A Massachusetts judge ordered Tuesday that 16-year-old Justina Pelletier be returned to her Connecticut family. His ruling ended a 15-month odyssey that I believe showed that the Commonwealth of Massachusetts and Boston Children's Hospital were willing to disregard the rights of her parents and, in essence legally "kidnap" her.
"We are stunned," Lou Pelletier, her dad, told me minutes ago by phone. "Justina called us with the news herself. We just want to thank everyone who helped us get our daughter home."
Back in February, 2013 the Connecticut teen went to Children's Hospital for a consultation to complement her medical care at Boston's New England Medical Center (NEMC). NEMC doctors were treating Justina for mitochondrial disease, a little-understood physical illness affecting energy production inside cells that is believed to cause muscle weakness, among many other symptoms. But the Children's Hospital doctors disagreed. They claimed Justina was psychiatrically ill, had no real physical problems, and was actually suffering with somatoform disorder -- a condition in which underlying, unresolved psychological problems make someone act physically ill.
When Justina's parents rejected that interpretation of her condition, Children's Hospital refused to release her. Ultimately, they went to court and were able to convince a judge to award permanent custody of Justina to the Massachusetts Department of Children and Families (DCF).
Let's reduce that story to its basic truth: Boston Children's Hospital and the Commonwealth of Massachusetts refused to return a child to her family because they believed she should be treated as mentally ill, not physically ill, even though doctors at an esteemed Boston teaching hospital (NEMC) disagreed and her parents wanted to have the NEMC doctors keep treating her.
And, guess what? After all the "expert" psychiatric care provided on a locked psychiatry unit at Children's Hospital for Justina, after well over a year being separated from her parents and sisters and her pets, she remains in a wheelchair.
After all that time and all that psychiatric care, the consensus is now that she suffers with physical symptoms, just like NEMC physicians always said she did.
After the "kidnapping" of Justina by Children's Hospital and the Commonwealth of Massachusetts, everyone now agrees she can just go home.
There but for the Grace of God go all of us. The Justina Pelletier case gives us a glimpse of what the state and a rogue hospital can do to any child, and any parents, who disagree with their "treatment plan."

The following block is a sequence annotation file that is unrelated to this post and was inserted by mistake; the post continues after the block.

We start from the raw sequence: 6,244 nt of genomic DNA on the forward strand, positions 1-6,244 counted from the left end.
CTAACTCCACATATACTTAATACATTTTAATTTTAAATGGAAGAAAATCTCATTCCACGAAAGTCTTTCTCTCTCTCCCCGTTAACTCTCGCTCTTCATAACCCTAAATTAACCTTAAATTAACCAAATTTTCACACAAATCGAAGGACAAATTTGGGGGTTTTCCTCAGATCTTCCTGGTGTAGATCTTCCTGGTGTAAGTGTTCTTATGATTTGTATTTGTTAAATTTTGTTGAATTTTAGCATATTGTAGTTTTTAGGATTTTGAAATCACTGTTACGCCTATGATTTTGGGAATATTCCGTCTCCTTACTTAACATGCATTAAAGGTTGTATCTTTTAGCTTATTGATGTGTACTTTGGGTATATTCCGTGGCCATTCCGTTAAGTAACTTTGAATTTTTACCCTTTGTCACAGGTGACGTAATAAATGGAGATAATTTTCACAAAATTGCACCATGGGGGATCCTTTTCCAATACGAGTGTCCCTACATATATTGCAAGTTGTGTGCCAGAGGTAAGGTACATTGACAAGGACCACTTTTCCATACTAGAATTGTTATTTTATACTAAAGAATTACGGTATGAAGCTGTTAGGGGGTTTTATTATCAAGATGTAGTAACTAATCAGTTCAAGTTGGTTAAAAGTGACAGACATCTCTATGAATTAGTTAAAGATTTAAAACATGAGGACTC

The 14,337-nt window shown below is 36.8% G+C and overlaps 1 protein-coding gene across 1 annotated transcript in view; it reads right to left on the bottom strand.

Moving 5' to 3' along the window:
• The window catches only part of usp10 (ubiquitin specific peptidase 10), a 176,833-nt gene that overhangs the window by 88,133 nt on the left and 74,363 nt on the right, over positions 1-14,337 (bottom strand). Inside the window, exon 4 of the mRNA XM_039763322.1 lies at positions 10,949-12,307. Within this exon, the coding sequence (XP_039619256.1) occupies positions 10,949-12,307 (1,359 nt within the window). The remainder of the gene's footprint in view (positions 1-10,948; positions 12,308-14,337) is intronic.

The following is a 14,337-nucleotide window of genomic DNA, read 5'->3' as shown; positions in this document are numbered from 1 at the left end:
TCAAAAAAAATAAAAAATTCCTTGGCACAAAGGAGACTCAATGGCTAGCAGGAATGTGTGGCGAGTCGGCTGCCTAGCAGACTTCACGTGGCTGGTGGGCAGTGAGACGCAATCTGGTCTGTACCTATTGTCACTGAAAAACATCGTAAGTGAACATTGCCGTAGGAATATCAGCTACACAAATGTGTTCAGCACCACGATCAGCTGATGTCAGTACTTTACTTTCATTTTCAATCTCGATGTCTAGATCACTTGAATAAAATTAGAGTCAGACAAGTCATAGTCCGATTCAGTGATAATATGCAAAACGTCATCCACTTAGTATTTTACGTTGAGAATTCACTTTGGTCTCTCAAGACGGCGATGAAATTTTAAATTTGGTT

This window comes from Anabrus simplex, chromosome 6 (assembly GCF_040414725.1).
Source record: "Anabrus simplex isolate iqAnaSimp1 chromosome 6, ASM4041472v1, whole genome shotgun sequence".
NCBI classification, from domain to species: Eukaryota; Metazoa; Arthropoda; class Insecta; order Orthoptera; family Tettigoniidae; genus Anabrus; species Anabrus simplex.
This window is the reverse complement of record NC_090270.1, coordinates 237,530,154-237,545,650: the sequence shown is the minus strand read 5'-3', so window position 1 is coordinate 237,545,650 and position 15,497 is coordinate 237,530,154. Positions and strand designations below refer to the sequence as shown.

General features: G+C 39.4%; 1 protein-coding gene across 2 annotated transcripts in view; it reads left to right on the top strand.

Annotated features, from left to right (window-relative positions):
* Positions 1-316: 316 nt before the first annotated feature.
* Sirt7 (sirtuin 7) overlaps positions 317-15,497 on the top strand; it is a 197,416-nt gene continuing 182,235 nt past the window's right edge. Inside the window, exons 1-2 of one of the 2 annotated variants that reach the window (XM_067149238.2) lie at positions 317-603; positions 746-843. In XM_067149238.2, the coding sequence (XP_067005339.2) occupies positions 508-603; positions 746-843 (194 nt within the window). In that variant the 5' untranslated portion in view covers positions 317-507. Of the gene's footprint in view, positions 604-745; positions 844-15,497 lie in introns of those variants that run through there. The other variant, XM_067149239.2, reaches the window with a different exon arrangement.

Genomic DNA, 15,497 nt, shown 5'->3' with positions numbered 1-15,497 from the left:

Remember, Boston Children's is the same hospital that tells parents to get out of the way and "follow their children" into gender reassignment, even when their parents have profound misgivings about whether that is the best course of treatment for their sons and daughters.
And just think about all the complicated cases of Lyme Disease that have a host of nebulous symptoms and may or may not be diagnosed by blood tests.
Think of all the cases of fibromyalgia and chronic streptococcal infection and food allergies that can trigger behavioral and emotional symptoms.
Well, any child suffering with any of those could run into the wrong doctor (at least in Massachusetts, at least at Boston Children's Hospital) and end up labeled psychiatrically ill. And if you, as a father or mother don't like that, even if stellar academic doctors at another hospital back you up, then you, too, could have your child taken off to a locked psychiatric unit or group home for a year or more.
This is the kind of government intrusion and violation of parental rights that can happen in a state in which Barack Obama's good friend Deval Patrick, is governor.
Remember, this is the same governor who threatened to send citizens of the Commonwealth to jail if they drove during a recent snow storm.
Now, Justina will be free. And, among other things, what she will be free to do is to sue the Commonwealth of Massachusetts and Boston Children's Hospital and those doctors who insisted all her symptoms were "in her head" for violating her rights and for malpractice. That wasn't possible until now because she has been in the custody of the Department of Children and Families.
Does that sound like a conflict of interest to you -- holding a child against her will, and the will of her parents, when you know that the moment she is released you'll be sued for what you have done? You bet it does.
Think about potentially $25 or $50 or $100 million in damages paid out by the taxpayers of Massachusetts and malpractice insurers by the time this is over. And, although that will be money well-spent to deter power hungry politicians and doctors from "kidnapping" my kids and your kids and essentially experimenting on them, according to whatever medical theory is in vogue at their hospital, it will never compensate Justina Pelletier and her family for the attempt to destroy her and her family's dignity, liberty and self-determination.
This time the attempt failed. The truth won out. But, trust me on this: They will try again, and again.
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